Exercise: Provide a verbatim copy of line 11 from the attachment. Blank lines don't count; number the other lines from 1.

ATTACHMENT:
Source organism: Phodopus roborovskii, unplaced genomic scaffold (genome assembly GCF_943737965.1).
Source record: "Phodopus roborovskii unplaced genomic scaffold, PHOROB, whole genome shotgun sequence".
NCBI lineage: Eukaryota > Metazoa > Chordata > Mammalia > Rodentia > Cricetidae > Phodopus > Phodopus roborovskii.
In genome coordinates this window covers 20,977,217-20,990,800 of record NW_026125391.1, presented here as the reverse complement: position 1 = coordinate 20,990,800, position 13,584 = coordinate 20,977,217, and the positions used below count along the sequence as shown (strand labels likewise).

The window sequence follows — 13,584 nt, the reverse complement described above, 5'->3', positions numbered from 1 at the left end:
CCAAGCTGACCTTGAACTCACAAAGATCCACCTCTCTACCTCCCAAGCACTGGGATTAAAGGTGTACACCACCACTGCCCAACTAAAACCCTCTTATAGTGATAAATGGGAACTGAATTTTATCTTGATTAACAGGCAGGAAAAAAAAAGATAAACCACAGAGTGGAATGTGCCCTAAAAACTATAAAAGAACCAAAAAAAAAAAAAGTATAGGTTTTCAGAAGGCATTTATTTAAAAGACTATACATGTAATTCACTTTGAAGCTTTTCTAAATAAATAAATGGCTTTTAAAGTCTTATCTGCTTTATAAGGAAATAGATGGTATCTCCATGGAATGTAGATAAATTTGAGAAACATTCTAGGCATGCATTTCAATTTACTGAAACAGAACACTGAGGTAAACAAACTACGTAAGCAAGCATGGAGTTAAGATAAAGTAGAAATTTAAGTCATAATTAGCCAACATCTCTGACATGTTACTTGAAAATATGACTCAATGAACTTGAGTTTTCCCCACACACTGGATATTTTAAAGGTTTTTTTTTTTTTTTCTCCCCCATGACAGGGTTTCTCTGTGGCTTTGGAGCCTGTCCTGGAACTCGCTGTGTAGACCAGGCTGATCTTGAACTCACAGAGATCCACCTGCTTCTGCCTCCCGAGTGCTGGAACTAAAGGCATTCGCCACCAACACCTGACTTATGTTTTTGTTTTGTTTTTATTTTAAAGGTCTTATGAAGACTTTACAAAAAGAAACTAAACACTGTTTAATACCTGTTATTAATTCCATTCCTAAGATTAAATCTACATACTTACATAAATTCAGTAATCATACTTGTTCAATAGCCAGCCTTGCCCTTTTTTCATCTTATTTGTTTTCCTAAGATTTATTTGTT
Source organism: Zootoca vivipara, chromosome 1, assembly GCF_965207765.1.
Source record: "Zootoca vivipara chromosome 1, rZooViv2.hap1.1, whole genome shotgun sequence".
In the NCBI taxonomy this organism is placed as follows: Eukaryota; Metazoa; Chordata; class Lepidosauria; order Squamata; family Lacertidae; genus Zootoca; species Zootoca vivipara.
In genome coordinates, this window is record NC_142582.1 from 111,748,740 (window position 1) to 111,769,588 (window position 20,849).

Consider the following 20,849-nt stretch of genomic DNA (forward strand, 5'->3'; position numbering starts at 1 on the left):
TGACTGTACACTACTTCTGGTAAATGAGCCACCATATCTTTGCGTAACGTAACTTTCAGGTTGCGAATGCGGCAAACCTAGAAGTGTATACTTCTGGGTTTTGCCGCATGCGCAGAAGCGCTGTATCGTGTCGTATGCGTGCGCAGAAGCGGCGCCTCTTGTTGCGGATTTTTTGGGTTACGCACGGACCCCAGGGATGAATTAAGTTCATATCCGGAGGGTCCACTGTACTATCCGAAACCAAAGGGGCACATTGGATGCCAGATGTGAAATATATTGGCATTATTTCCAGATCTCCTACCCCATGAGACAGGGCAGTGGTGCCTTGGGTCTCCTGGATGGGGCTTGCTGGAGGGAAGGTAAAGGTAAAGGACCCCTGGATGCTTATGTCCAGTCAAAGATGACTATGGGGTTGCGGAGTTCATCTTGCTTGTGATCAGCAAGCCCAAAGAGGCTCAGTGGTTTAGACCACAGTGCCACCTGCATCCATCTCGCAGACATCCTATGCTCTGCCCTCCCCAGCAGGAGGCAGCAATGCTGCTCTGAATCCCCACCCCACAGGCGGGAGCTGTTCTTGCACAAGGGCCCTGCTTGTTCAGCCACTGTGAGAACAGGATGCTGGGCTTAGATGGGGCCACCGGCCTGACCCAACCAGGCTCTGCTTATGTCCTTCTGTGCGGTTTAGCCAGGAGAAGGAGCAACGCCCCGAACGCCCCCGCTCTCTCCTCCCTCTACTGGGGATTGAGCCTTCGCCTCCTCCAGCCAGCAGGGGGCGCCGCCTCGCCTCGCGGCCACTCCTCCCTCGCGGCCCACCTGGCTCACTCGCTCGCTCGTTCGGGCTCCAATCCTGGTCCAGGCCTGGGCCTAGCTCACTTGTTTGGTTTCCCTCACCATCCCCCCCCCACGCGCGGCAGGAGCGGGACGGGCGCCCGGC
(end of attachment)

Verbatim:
Consider the following 20,849-nt stretch of genomic DNA (forward strand, 5'->3'; position numbering starts at 1 on the left):